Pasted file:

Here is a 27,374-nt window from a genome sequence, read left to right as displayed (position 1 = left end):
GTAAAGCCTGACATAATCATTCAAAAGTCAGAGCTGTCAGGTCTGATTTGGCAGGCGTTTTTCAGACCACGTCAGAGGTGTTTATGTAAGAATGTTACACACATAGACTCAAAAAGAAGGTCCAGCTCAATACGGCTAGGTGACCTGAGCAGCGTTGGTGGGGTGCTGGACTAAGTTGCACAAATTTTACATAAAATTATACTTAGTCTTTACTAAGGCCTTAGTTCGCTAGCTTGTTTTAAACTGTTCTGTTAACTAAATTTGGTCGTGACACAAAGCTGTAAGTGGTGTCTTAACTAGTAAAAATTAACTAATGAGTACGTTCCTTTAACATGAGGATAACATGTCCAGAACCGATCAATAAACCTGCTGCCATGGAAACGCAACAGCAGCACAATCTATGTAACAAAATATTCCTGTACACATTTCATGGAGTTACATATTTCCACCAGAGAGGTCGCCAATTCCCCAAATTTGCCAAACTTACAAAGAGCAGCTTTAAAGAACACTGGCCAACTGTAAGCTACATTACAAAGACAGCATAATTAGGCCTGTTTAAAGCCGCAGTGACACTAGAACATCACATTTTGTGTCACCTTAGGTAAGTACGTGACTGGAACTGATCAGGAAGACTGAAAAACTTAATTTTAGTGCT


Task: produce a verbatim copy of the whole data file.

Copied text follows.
Here is a 27,374-nt window from a genome sequence, read left to right as displayed (position 1 = left end):
GTAAAGCCTGACATAATCATTCAAAAGTCAGAGCTGTCAGGTCTGATTTGGCAGGCGTTTTTCAGACCACGTCAGAGGTGTTTATGTAAGAATGTTACACACATAGACTCAAAAAGAAGGTCCAGCTCAATACGGCTAGGTGACCTGAGCAGCGTTGGTGGGGTGCTGGACTAAGTTGCACAAATTTTACATAAAATTATACTTAGTCTTTACTAAGGCCTTAGTTCGCTAGCTTGTTTTAAACTGTTCTGTTAACTAAATTTGGTCGTGACACAAAGCTGTAAGTGGTGTCTTAACTAGTAAAAATTAACTAATGAGTACGTTCCTTTAACATGAGGATAACATGTCCAGAACCGATCAATAAACCTGCTGCCATGGAAACGCAACAGCAGCACAATCTATGTAACAAAATATTCCTGTACACATTTCATGGAGTTACATATTTCCACCAGAGAGGTCGCCAATTCCCCAAATTTGCCAAACTTACAAAGAGCAGCTTTAAAGAACACTGGCCAACTGTAAGCTACATTACAAAGACAGCATAATTAGGCCTGTTTAAAGCCGCAGTGACACTAGAACATCACATTTTGTGTCACCTTAGGTAAGTACGTGACTGGAACTGATCAGGAAGACTGAAAAACTTAATTTTAGTGCT